Dandelion Root Tea for Weight Loss
We move on next to the outstanding - and proven! - benefits of Dandelion Root Tea for weight loss. That’s right. With frequent consumption, your new favourite beverage could help you squeeze into that beloved pair of jeans or treasured dress once more. A 2011 animal-based study published in The African Journal of Traditional, Complementary and Alternative Medicine has the answers.
The research established that the root increased someone’s endurance during periods of moderate exercise and boosted the metabolism of fat cells. Previously, a 2008 Korean study suggested that it had a similar effect as the weight loss-promoting drug Orlistat. Just don’t expect it to do all of the hard work for you. The bottom line is that you’ll need to exercise and eat well for truly noticeable results.
Dandelion Root Tea Benefits Fibroids
Fibroids are non-cancerous growths that appear in or around the womb (uterus). Consisting of muscle and fibrous tissue, they can sometimes lead to side effects such as heavy periods, abdominal pain, backaches, constipation and discomfort during sex. An estimated 80% of women develop them by the age of 50. While medicines and surgery are available, another potential option is this Herbal Tea.
The abundance of vitamins, minerals and other antioxidants within might serve as a treatment for fibroids by maintaining hormonal balance and reducing oestrogen levels in blood circulation. Multiple anecdotal reports (personal accounts outside of laboratory conditions) back the claim. However, until we know more, The Kent and Sussex Tea and Coffee Company does not endorse its use for fibroids.
Dandelion Root Tea Cancer Research
Allow us to set the record straight before considering whether Dandelion Root Tea benefits cancer. It cannot “cure” the disease, nor should it be deemed an alternative to medical treatment under any circumstances. With that out of the way, we can examine preliminary research from the University of Windsor in Ontario, Canada, which found that it could kill cancer cells and reduce cell growth.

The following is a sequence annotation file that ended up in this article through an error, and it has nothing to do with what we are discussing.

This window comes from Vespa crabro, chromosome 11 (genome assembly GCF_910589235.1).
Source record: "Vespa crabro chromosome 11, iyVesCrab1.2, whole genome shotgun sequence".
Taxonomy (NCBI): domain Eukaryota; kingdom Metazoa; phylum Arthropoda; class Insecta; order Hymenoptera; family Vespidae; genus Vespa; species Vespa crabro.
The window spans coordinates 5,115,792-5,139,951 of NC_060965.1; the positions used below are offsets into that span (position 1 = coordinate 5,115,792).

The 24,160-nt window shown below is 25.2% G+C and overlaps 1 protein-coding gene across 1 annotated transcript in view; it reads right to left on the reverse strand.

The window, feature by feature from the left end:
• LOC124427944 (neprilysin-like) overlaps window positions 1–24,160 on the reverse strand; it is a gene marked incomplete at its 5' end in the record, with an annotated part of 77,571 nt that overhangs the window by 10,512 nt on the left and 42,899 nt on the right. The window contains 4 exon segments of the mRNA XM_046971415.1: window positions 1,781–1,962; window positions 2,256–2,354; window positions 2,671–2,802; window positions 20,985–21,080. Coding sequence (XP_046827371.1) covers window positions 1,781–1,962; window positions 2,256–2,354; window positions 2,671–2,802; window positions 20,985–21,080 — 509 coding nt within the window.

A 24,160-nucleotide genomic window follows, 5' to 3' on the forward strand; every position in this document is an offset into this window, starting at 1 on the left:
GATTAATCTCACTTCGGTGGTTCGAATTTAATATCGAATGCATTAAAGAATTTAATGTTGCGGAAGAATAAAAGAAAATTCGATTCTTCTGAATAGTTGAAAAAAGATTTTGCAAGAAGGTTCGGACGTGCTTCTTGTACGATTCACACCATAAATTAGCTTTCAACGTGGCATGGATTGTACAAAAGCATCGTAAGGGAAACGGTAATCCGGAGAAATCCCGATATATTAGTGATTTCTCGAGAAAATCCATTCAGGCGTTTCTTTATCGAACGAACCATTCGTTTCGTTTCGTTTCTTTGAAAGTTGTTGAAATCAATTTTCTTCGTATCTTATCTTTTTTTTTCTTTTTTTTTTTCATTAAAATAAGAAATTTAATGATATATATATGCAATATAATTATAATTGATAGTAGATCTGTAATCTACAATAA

Other studies have also explored the possibility of it supporting those with melanoma, leukaemia and pancreatic cancer, some trials of which appear promising. The belief - and we must stress the word “belief” - is that the root coaxes the cancer cells to self-destruct. This ability then slows the disease’s overall cellular growth. We once again await further evidence before endorsing it.
Dandelion Root Tea During Pregnancy
Doctors, nurses and midwives have long urged pregnant women to tread carefully with Herbal Tea. Despite the appeal of Raspberry Leaf Tea during the third trimester, varieties such as Liquorice Root and Sage Tea can cause complications in expecting mothers. Meanwhile, Dandelion Root Tea has only limited research either for or against its use. It is best, then, to err on the side of caution and avoid it.
Dandelion Root Tea Side Effects
Dandelion Root Tea contains oxalates, a combination of sodium oxalate with calcium and magnesium that can be toxic to the kidneys in large quantities. Children, in particular, should steer clear of it. There have likewise been reports of it causing digestive complaints and allergic reactions in the rarest of instances. Always talk to a medical expert should you have any concerns about its consumption.
Caffeine LevelDecaff (none)